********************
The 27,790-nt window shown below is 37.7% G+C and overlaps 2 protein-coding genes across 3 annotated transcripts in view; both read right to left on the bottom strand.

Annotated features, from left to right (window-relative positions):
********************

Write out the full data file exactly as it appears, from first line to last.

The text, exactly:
The 27,790-nt window shown below is 37.7% G+C and overlaps 2 protein-coding genes across 3 annotated transcripts in view; both read right to left on the bottom strand.

Annotated features, from left to right (window-relative positions):